LETTER 434: MISS HOWE, TO MISS CLARISSA HARLOWE

In reply to hers of Friday Aug. 11.

         Yarmouth, Isle of Wight, Aug. 23.

My dearest Friend,
I have read the letters and copies of letters you favoured me with: And I return them by a particular hand.

 

I am extremely concerned at your indifferent state of health: But I approve all your proceedings and precautions, in relation to the naming of a man for an office, that, I hope, will not require to be filled up for many, many years.

 

I admire, and so we do all, that greatness of mind, which can make you so stedfastly despise (thro’ such inducements as no other woman could resist, and in such desolate circumstances as you are in) the wretch that ought to be so heartily despised and detested.

What must the contents of those letters from your relations be, which you will not communicate to me! Fie upon them! How my heart rises—But I dare say no more—Tho’ you yourself now begin to think they use you with great severity.

 

Every body here is so taken with Mr. Hickman, (and the more from the horror they conceive at the character of such a wretch as Lovelace) that I have been teazed to death almost, to name a day. This has given him airs; and, did I not keep him to it, he would behave himself as carelesly, and as insolently, as if he were sure of me. I have been forced to mortify him no less than four times since we have been here.

 

I made him lately undergo a severe penance for some negligences, that were not to be passed over: Not designed ones, he said: But that was a poor excuse, as I told him: For, had they been designed, he should never have come into my presence more: That they were not, shewed his want of thought and attention; and those were inexcuseable in a man only in his probatory state.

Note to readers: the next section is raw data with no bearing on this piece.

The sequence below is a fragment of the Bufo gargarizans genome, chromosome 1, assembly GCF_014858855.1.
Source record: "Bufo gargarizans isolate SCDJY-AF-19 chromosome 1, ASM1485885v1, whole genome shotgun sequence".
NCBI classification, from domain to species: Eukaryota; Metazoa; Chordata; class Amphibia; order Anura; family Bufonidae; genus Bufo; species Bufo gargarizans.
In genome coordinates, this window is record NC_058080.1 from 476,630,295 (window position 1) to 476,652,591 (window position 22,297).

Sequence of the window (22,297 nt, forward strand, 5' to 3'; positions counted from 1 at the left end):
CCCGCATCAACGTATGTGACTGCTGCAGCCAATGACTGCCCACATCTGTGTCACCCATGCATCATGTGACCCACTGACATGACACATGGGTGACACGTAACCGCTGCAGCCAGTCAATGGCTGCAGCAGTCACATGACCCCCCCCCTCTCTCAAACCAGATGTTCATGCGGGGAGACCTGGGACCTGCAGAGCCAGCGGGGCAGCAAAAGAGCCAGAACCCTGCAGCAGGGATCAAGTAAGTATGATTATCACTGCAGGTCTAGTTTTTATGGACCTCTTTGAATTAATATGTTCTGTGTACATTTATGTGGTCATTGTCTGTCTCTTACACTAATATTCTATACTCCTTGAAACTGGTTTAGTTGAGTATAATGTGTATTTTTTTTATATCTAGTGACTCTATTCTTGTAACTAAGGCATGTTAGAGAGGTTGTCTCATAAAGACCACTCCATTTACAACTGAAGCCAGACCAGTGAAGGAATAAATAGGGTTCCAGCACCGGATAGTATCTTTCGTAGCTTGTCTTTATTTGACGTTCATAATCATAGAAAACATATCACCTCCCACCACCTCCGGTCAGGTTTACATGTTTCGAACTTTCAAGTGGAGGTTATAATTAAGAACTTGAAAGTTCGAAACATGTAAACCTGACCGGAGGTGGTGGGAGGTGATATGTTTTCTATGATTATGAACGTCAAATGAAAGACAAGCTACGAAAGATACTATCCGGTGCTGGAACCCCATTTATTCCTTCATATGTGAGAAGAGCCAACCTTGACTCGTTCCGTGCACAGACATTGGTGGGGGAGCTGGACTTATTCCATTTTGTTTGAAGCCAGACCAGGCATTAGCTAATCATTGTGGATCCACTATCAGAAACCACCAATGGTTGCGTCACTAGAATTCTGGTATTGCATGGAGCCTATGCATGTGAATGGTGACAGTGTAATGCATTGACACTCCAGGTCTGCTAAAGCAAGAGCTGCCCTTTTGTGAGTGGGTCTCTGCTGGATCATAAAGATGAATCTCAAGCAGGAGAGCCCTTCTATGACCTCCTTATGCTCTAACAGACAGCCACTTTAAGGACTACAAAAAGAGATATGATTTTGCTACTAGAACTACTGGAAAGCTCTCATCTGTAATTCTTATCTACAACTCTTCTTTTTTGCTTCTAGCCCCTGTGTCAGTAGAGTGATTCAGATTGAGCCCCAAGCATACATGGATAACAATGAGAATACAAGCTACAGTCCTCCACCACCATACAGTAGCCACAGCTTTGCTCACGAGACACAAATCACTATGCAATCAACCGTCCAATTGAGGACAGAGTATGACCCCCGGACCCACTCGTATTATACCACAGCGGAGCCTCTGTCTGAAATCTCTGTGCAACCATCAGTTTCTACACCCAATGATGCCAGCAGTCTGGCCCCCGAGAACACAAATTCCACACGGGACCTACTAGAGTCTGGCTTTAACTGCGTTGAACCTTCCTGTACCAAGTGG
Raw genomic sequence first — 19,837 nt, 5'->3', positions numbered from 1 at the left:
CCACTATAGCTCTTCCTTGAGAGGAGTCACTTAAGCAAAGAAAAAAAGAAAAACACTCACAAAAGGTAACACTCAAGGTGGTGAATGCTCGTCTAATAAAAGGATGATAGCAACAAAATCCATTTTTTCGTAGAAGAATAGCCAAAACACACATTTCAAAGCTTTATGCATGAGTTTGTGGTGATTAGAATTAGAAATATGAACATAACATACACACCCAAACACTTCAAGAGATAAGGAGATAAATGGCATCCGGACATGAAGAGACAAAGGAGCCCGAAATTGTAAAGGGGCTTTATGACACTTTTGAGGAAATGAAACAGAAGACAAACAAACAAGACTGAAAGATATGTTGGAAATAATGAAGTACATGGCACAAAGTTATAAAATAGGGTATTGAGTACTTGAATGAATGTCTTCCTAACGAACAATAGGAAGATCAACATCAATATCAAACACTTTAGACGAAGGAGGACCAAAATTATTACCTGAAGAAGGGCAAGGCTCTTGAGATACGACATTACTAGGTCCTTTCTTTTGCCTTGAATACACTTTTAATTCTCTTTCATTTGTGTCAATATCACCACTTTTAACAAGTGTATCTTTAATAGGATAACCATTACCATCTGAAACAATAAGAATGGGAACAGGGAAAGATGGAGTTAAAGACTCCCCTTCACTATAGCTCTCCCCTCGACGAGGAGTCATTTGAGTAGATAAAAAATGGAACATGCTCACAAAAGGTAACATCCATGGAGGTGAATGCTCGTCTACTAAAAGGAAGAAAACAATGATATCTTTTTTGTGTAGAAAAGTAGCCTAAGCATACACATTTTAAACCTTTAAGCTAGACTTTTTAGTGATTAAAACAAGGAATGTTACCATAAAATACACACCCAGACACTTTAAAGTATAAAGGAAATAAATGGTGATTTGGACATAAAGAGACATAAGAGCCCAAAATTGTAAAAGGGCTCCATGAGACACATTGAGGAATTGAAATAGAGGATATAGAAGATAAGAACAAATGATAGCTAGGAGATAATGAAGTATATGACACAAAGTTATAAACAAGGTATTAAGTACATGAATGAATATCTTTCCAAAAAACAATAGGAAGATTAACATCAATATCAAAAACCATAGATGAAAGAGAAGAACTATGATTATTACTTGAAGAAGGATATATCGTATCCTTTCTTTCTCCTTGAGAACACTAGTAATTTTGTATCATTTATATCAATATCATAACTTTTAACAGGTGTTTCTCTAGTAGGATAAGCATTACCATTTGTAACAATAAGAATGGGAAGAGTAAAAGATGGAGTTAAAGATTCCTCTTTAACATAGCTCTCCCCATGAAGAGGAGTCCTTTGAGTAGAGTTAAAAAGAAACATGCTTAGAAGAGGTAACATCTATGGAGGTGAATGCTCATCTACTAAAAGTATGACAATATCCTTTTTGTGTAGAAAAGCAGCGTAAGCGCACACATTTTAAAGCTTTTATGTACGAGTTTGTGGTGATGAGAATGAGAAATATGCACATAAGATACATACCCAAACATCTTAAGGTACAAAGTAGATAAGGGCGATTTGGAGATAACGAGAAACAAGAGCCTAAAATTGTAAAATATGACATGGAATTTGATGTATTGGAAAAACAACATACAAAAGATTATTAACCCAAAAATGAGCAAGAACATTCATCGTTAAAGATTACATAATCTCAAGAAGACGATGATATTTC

He hoped he had been more than in a probatory state, he said.

 

And therefore, Sir, might be more careless ? —So you add ingratitude to negligence, and make what you plead as accident, that itself wants an excuse, design, which deserves none.

 

I would not see him for two days, and he was so penitent, and so humble, that I had like to have lost myself, to make him amends: For, as you have said, a resentment carried too high, often ends in an amends too humble.

 

I long to be nearer to you: But that must not yet be, it seems. Pray, my dear, let me hear from you as often as you can.

 

May heaven increase your comforts, and restore your health, are the prayers of

 

Your ever faithful and affectionate


ANNA HOWE .

P. S.

 

    Excuse me that I did not write before; it was owing to a little coasting voyage I was obliged to give into.

 

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